On Wednesday 4 February GlaxoSmithKline will release its fourth-quarter figures to the market. The adjusted earnings per share are expected to shrink from £0.279 down to £0.263. Sales are expected to grow from £5.646 billion to £6.141 billion, while pre-tax profits for the quarter are called to triple from £548 million up to £1.682 billion.
With all the issues that GlaxoSmithKline has had to face it is no surprise that the institutional assessment for the company is mixed. Nine companies have a buy rating, 17 are holds and eight are sells. The shares are (at the time of writing) trading at 1469p which coincidently is the same level as the average 12-month price target for the company.
The net 12-month yield on the shares is currently running at 5.45%, and considering the state of average government interest rates along with sovereign and corporate bond yields, it is not too much of a surprise that this has proven attractive to income investors.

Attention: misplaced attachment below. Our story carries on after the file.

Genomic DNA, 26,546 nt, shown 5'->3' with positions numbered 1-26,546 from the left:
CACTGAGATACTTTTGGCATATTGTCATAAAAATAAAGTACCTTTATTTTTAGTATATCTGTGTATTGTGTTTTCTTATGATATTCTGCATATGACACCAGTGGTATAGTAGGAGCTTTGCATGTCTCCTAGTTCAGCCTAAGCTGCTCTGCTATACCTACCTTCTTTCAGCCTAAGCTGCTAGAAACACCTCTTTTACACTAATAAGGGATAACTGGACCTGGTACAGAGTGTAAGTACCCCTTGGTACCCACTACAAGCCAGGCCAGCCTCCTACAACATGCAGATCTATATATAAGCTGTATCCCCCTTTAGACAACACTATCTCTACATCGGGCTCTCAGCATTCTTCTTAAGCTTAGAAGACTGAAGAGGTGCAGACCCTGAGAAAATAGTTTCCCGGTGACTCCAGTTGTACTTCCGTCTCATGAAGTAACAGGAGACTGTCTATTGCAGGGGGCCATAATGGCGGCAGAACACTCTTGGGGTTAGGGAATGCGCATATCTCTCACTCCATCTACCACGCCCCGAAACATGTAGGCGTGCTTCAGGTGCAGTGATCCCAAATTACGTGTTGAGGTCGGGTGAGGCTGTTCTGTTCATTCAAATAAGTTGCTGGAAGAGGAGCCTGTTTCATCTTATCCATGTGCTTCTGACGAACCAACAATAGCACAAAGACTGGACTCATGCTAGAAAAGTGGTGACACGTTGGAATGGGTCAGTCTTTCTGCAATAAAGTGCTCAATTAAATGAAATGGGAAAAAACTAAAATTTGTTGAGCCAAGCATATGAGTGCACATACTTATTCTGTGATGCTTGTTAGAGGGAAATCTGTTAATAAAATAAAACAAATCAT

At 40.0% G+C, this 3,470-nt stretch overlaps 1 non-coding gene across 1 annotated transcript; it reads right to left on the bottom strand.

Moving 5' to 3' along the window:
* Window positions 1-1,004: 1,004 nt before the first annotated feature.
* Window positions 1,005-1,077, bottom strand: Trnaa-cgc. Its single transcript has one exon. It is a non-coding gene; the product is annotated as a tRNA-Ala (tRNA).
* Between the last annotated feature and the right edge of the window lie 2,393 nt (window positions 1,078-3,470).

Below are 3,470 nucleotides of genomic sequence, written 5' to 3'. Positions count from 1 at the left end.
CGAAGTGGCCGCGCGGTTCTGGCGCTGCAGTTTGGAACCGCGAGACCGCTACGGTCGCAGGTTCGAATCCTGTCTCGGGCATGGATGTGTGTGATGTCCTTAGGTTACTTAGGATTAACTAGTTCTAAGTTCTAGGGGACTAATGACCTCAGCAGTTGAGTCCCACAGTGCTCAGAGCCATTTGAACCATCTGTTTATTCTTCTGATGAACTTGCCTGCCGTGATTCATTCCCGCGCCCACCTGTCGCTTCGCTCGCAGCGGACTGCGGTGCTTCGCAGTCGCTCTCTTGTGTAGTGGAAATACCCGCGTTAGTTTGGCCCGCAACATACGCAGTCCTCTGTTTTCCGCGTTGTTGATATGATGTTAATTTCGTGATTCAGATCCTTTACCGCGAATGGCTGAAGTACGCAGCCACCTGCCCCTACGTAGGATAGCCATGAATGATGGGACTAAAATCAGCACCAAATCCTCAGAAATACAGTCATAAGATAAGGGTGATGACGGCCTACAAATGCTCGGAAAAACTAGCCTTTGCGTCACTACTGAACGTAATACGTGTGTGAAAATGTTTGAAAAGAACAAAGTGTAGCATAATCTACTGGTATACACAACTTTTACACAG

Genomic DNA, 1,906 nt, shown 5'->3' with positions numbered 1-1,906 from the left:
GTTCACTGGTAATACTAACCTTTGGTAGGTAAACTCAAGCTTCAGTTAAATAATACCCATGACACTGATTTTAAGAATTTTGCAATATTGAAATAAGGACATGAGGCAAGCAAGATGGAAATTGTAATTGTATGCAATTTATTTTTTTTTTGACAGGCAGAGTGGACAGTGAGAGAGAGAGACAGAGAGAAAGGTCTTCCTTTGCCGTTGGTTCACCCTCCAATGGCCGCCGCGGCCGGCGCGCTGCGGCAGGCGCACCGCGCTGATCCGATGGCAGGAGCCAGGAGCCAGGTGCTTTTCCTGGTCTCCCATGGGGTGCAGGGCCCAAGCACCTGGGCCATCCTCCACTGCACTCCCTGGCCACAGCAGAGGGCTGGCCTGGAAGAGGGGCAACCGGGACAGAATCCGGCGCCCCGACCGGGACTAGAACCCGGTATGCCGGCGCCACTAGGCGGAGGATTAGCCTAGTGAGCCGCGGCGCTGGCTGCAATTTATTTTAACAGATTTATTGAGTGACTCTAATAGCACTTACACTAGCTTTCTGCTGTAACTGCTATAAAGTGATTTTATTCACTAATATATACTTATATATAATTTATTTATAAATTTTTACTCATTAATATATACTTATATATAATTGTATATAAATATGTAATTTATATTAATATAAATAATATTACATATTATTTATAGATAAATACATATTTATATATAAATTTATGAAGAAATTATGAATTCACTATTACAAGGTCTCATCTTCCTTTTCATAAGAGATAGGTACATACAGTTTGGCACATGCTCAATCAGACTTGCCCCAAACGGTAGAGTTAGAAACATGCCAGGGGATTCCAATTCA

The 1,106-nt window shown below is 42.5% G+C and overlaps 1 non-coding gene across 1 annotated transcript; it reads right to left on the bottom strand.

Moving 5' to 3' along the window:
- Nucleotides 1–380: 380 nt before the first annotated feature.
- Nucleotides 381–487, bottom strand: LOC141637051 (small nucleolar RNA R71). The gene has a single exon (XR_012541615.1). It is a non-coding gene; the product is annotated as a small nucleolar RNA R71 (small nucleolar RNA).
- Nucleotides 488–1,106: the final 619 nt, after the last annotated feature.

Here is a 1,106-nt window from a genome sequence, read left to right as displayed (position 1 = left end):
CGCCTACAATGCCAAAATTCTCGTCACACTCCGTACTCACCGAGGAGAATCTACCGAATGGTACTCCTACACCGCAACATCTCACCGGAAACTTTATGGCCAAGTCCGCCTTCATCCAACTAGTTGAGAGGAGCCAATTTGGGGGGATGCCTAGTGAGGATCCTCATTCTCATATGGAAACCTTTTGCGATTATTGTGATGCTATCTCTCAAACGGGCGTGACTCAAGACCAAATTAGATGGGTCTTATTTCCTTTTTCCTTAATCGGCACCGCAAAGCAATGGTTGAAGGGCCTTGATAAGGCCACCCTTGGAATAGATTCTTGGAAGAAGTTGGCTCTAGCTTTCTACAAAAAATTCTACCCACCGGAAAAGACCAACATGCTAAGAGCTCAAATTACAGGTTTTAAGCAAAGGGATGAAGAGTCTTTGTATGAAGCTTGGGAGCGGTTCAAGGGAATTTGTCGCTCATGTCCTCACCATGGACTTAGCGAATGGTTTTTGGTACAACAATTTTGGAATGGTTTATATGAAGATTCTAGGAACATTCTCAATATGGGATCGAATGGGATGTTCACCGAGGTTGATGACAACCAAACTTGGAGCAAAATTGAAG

The larger players in the pharmaceutical sector have all suffered because of the reduction in funding they have allocated to the research and development of new drugs and the subsequent reduction in exclusivity patents for their drugs. In order to play catch-up further spending or mergers and acquisitions will be required, and the markets are waiting to see these costs hit.
The company’s previous misdemeanors – like the mis-selling scandal in China – continue to weigh on it as it has spent almost £300 million settling corruption investigations.
The 1500p level has already proven to be barrier in the last three months and recent reaction suggests a lack of appetite from investors to mount a fresh challenge.